India’s rural economy underwent a significant transformation during the late eighteenth and early nineteenth century. Yet, the forces which scholars once imputed this change to – the colonial state or capitalist world economy – are rarely now seen as having had the power to wreak such a dramatic transformation on the subcontinent. This paper reconsiders the emergence of peculiarly colonial economic relations in the Indian countryside. Focusing on the economy of rural Bengal, the paper suggests that important economic and social changes occurred as the unintended consequence of the colonial state’s initial find stable sources of revenue from the political economic relations of the early modern province.
An important new characteristic of colonial Bengal’s agrarian economy was the increasing mediation of social relations through abstract categories. What it meant to be a “zamindar” was determined not by the heterogeneous complexity of local social and political relations, but by a series of general rules established either by the colonial state or Bengal’s print public sphere. Similarly, rather than being negotiated in a series of unique face-to-face transactions, the amount of cash a tenant paid to their landholder, or which the landholder paid to the state was supposed to be determined by general rates of rent or revenue.
For Karl Marx, the mediation of social life by abstract categories of this kind was a sign of a capitalist society, in which the “real abstraction” of free labour dominated social interaction. In early colonial Bengal on the other hand, new forms of abstraction emerged from the colonial state’s recurrent fiscal-epistemological crises, not from changing relations of production: they were produced as colonial officials created abstract, general categories as a way of comprehending what for them was the otherwise unknowable – and thus un-taxable - complexity of early modern Indian social relations. Structuring everyday Indian interaction with colonial courts and revenue offices, these categories nonetheless also began to form an important part of the self-understanding of Bengal’s local elites. Wielded by landholders and wealthy intermediaries as well as the state, the ability of the poorest half of rural society to impose their own terms on their superiors declined as the power of these general categories rose. Yet, abstract categories continued to have a discordant relationship with the “real”, everyday practices of social and economic interaction in the countryside. The consequence, I argue, was the emergence of a form of non-capitalist economy that nonetheless institutionalised the tendencies towards recurrent crisis Karl Marx associated with capitalism.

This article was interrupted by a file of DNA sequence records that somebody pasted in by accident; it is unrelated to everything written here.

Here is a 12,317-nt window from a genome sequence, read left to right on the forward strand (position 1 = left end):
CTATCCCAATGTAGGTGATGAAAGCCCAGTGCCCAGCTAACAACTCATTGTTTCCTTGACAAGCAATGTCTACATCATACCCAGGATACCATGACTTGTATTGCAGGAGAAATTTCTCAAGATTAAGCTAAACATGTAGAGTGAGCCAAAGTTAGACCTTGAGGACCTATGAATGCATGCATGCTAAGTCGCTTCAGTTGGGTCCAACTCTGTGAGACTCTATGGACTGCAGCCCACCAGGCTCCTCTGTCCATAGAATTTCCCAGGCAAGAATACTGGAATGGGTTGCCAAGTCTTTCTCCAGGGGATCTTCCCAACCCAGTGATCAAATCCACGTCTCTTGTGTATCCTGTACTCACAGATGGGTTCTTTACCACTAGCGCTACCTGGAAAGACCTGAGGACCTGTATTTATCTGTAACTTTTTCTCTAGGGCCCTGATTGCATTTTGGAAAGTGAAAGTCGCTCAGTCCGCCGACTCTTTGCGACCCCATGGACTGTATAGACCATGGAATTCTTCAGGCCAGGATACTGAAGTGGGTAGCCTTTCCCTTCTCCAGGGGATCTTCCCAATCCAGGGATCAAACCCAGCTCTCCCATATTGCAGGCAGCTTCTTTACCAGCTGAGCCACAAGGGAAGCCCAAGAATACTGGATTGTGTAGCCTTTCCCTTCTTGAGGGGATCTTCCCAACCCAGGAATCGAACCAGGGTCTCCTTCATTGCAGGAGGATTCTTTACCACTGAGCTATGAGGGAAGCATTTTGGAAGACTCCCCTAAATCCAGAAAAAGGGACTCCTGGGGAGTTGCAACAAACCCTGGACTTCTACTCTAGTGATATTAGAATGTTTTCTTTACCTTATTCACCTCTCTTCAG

Jon E Wilson teaches South Asian history and social theory at King’s College London, where he is also Deputy Head of the School of Arts & Humanities and acting Director of the Centre for Indian Cultures. His first book, The Domination of Strangers. Modern Governance in Colonial India, 1780-1835(Palgrave Macmillan, 2008), examined the emergence of a colonial political culture in Bengal, paying particular attention to the central role of anxiety and uncertainty within the process of colonial state formation. He is currently working on a book entitled The Conquest of India about war and state violence in the Indian subcontinent from 1757 onwards, and a history of Bangladeshi politics since 1971.
© 2013. The Regents of the University of California. All rights reserved.